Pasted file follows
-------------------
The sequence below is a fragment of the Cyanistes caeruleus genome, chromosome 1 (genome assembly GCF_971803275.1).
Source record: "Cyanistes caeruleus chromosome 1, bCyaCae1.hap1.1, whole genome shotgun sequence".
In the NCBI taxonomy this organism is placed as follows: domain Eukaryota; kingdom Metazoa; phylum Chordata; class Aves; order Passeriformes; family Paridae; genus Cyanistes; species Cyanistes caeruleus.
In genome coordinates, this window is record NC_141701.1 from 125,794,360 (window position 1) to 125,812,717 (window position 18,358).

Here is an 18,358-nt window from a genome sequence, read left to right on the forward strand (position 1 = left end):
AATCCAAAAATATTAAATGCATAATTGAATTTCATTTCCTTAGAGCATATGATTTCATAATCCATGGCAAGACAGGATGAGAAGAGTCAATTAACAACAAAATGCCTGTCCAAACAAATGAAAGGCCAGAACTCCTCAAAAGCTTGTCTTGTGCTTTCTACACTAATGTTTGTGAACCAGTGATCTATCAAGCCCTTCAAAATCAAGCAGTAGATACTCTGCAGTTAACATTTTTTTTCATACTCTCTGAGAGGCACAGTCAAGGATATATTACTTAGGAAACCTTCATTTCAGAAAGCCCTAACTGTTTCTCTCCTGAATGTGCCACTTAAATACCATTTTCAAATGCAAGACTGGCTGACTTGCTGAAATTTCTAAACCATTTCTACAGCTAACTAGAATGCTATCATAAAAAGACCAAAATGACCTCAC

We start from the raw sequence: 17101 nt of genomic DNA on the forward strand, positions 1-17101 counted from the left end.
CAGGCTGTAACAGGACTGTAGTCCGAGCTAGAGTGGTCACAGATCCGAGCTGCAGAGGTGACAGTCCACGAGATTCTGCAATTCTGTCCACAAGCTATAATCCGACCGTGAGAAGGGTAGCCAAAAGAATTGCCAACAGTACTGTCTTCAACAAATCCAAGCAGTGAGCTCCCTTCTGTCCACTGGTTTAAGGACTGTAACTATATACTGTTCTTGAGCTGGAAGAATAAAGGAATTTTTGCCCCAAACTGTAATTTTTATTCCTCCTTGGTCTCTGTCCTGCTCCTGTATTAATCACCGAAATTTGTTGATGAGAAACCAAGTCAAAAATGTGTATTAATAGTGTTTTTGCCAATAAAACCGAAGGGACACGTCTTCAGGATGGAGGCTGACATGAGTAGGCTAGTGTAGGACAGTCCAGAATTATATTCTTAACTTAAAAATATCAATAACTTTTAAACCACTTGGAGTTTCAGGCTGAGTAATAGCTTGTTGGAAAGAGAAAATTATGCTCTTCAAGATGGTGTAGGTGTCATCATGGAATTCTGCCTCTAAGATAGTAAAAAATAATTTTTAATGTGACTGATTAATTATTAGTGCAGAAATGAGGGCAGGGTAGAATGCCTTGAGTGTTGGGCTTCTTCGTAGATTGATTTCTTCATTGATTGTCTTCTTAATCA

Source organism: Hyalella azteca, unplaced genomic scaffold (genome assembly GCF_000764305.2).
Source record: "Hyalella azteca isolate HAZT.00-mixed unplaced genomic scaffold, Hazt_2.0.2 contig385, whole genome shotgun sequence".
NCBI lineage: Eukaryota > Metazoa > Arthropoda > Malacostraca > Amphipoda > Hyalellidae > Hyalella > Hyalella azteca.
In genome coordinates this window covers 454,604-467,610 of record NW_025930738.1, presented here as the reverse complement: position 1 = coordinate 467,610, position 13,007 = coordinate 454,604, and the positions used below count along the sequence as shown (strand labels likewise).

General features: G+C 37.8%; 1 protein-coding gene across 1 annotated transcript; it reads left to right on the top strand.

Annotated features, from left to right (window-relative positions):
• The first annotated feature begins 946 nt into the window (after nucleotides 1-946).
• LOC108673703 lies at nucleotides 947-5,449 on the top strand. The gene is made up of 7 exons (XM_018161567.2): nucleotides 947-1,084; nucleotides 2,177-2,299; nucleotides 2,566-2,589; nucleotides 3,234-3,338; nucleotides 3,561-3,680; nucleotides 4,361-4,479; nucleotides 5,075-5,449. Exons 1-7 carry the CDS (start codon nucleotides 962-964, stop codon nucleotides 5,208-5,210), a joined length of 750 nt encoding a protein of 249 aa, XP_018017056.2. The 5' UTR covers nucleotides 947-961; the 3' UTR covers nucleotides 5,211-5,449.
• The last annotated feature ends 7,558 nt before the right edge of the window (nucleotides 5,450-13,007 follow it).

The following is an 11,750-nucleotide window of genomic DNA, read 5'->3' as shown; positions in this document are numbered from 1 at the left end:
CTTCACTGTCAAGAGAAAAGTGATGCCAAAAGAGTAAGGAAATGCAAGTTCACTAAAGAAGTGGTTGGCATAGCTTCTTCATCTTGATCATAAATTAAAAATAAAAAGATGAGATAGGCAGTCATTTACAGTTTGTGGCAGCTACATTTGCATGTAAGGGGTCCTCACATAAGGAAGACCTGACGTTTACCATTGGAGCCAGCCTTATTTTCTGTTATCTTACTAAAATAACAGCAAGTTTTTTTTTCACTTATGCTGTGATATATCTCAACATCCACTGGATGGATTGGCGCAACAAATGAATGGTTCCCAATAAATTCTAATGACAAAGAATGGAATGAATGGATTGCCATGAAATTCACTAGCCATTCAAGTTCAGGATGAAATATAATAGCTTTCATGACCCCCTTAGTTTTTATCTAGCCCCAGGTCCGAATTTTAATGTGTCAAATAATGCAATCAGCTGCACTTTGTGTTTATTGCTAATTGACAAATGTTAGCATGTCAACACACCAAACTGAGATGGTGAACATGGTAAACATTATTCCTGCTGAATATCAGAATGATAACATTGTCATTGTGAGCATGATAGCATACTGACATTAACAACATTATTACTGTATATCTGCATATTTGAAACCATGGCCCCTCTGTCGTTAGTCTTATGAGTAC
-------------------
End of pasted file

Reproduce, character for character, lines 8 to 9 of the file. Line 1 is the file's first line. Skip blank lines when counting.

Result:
CAGGCTGTAACAGGACTGTAGTCCGAGCTAGAGTGGTCACAGATCCGAGCTGCAGAGGTGACAGTCCACGAGATTCTGCAATTCTGTCCACAAGCTATAATCCGACCGTGAGAAGGGTAGCCAAAAGAATTGCCAACAGTACTGTCTTCAACAAATCCAAGCAGTGAGCTCCCTTCTGTCCACTGGTTTAAGGACTGTAACTATATACTGTTCTTGAGCTGGAAGAATAAAGGAATTTTTGCCCCAAACTGTAATTTTTATTCCTCCTTGGTCTCTGTCCTGCTCCTGTATTAATCACCGAAATTTGTTGATGAGAAACCAAGTCAAAAATGTGTATTAATAGTGTTTTTGCCAATAAAACCGAAGGGACACGTCTTCAGGATGGAGGCTGACATGAGTAGGCTAGTGTAGGACAGTCCAGAATTATATTCTTAACTTAAAAATATCAATAACTTTTAAACCACTTGGAGTTTCAGGCTGAGTAATAGCTTGTTGGAAAGAGAAAATTATGCTCTTCAAGATGGTGTAGGTGTCATCATGGAATTCTGCCTCTAAGATAGTAAAAAATAATTTTTAATGTGACTGATTAATTATTAGTGCAGAAATGAGGGCAGGGTAGAATGCCTTGAGTGTTGGGCTTCTTCGTAGATTGATTTCTTCATTGATTGTCTTCTTAATCA

Source organism: Hyalella azteca, unplaced genomic scaffold (genome assembly GCF_000764305.2).